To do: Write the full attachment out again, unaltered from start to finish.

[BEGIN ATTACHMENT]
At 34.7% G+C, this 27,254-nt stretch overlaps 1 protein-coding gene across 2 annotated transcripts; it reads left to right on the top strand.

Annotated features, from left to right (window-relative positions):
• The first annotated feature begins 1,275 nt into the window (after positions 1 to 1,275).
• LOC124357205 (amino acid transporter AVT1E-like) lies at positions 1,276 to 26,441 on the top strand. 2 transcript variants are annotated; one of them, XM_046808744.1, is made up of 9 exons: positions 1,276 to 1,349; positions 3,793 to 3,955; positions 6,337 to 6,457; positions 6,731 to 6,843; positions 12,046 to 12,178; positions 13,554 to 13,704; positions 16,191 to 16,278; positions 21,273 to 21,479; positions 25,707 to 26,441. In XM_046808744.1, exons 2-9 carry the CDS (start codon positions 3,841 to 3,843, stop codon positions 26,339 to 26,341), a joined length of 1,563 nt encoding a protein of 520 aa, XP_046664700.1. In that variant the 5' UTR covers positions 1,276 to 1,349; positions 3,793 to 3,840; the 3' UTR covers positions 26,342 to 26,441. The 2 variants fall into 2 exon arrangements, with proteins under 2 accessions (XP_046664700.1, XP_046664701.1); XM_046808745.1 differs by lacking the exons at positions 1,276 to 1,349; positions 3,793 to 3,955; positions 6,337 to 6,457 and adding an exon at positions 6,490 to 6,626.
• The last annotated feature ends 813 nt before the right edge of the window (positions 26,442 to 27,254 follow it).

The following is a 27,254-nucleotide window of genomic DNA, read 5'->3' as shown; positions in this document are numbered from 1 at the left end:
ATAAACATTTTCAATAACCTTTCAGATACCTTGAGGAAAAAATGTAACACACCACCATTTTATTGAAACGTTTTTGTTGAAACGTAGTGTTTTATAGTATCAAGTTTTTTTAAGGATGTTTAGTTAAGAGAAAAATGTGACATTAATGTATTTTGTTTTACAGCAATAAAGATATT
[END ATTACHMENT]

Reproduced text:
At 34.7% G+C, this 27,254-nt stretch overlaps 1 protein-coding gene across 2 annotated transcripts; it reads left to right on the top strand.

Annotated features, from left to right (window-relative positions):
• The first annotated feature begins 1,275 nt into the window (after positions 1 to 1,275).
• LOC124357205 (amino acid transporter AVT1E-like) lies at positions 1,276 to 26,441 on the top strand. 2 transcript variants are annotated; one of them, XM_046808744.1, is made up of 9 exons: positions 1,276 to 1,349; positions 3,793 to 3,955; positions 6,337 to 6,457; positions 6,731 to 6,843; positions 12,046 to 12,178; positions 13,554 to 13,704; positions 16,191 to 16,278; positions 21,273 to 21,479; positions 25,707 to 26,441. In XM_046808744.1, exons 2-9 carry the CDS (start codon positions 3,841 to 3,843, stop codon positions 26,339 to 26,341), a joined length of 1,563 nt encoding a protein of 520 aa, XP_046664700.1. In that variant the 5' UTR covers positions 1,276 to 1,349; positions 3,793 to 3,840; the 3' UTR covers positions 26,342 to 26,441. The 2 variants fall into 2 exon arrangements, with proteins under 2 accessions (XP_046664700.1, XP_046664701.1); XM_046808745.1 differs by lacking the exons at positions 1,276 to 1,349; positions 3,793 to 3,955; positions 6,337 to 6,457 and adding an exon at positions 6,490 to 6,626.
• The last annotated feature ends 813 nt before the right edge of the window (positions 26,442 to 27,254 follow it).

The following is a 27,254-nucleotide window of genomic DNA, read 5'->3' as shown; positions in this document are numbered from 1 at the left end:
ATAAACATTTTCAATAACCTTTCAGATACCTTGAGGAAAAAATGTAACACACCACCATTTTATTGAAACGTTTTTGTTGAAACGTAGTGTTTTATAGTATCAAGTTTTTTTAAGGATGTTTAGTTAAGAGAAAAATGTGACATTAATGTATTTTGTTTTACAGCAATAAAGATATT